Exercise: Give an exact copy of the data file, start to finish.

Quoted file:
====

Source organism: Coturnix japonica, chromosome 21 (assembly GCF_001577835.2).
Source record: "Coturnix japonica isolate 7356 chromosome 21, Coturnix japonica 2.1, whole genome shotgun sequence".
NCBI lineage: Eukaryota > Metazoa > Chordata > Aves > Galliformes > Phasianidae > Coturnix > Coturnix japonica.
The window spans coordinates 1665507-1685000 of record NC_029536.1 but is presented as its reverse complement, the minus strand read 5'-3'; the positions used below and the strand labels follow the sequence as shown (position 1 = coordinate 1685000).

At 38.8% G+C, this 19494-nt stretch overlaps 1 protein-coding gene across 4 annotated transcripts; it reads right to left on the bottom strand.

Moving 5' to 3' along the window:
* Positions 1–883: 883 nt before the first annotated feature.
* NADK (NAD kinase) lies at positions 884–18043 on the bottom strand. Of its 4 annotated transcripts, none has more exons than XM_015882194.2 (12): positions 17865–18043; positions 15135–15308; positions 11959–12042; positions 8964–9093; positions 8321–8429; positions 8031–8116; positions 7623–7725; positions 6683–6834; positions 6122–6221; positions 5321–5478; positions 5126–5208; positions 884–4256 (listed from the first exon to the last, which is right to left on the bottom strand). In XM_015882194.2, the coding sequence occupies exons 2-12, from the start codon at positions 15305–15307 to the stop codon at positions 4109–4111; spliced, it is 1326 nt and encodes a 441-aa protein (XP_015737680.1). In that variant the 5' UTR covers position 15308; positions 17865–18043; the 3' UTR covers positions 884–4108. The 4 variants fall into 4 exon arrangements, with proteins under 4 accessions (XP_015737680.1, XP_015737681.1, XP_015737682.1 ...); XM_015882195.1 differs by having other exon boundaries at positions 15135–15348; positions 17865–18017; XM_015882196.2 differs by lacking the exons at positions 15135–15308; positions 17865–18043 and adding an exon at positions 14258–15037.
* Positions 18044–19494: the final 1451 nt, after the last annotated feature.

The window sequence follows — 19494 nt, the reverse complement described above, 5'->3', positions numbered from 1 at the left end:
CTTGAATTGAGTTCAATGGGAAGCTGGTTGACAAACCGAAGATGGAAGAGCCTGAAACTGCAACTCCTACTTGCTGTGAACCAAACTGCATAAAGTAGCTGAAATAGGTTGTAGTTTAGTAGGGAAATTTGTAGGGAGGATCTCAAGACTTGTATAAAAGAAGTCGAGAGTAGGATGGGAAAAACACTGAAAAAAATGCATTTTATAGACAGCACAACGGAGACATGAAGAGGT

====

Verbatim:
Source organism: Coturnix japonica, chromosome 21 (assembly GCF_001577835.2).
Source record: "Coturnix japonica isolate 7356 chromosome 21, Coturnix japonica 2.1, whole genome shotgun sequence".
NCBI lineage: Eukaryota > Metazoa > Chordata > Aves > Galliformes > Phasianidae > Coturnix > Coturnix japonica.
The window spans coordinates 1665507-1685000 of record NC_029536.1 but is presented as its reverse complement, the minus strand read 5'-3'; the positions used below and the strand labels follow the sequence as shown (position 1 = coordinate 1685000).

At 38.8% G+C, this 19494-nt stretch overlaps 1 protein-coding gene across 4 annotated transcripts; it reads right to left on the bottom strand.

Moving 5' to 3' along the window:
* Positions 1–883: 883 nt before the first annotated feature.
* NADK (NAD kinase) lies at positions 884–18043 on the bottom strand. Of its 4 annotated transcripts, none has more exons than XM_015882194.2 (12): positions 17865–18043; positions 15135–15308; positions 11959–12042; positions 8964–9093; positions 8321–8429; positions 8031–8116; positions 7623–7725; positions 6683–6834; positions 6122–6221; positions 5321–5478; positions 5126–5208; positions 884–4256 (listed from the first exon to the last, which is right to left on the bottom strand). In XM_015882194.2, the coding sequence occupies exons 2-12, from the start codon at positions 15305–15307 to the stop codon at positions 4109–4111; spliced, it is 1326 nt and encodes a 441-aa protein (XP_015737680.1). In that variant the 5' UTR covers position 15308; positions 17865–18043; the 3' UTR covers positions 884–4108. The 4 variants fall into 4 exon arrangements, with proteins under 4 accessions (XP_015737680.1, XP_015737681.1, XP_015737682.1 ...); XM_015882195.1 differs by having other exon boundaries at positions 15135–15348; positions 17865–18017; XM_015882196.2 differs by lacking the exons at positions 15135–15308; positions 17865–18043 and adding an exon at positions 14258–15037.
* Positions 18044–19494: the final 1451 nt, after the last annotated feature.

The window sequence follows — 19494 nt, the reverse complement described above, 5'->3', positions numbered from 1 at the left end:
CTTGAATTGAGTTCAATGGGAAGCTGGTTGACAAACCGAAGATGGAAGAGCCTGAAACTGCAACTCCTACTTGCTGTGAACCAAACTGCATAAAGTAGCTGAAATAGGTTGTAGTTTAGTAGGGAAATTTGTAGGGAGGATCTCAAGACTTGTATAAAAGAAGTCGAGAGTAGGATGGGAAAAACACTGAAAAAAATGCATTTTATAGACAGCACAACGGAGACATGAAGAGGT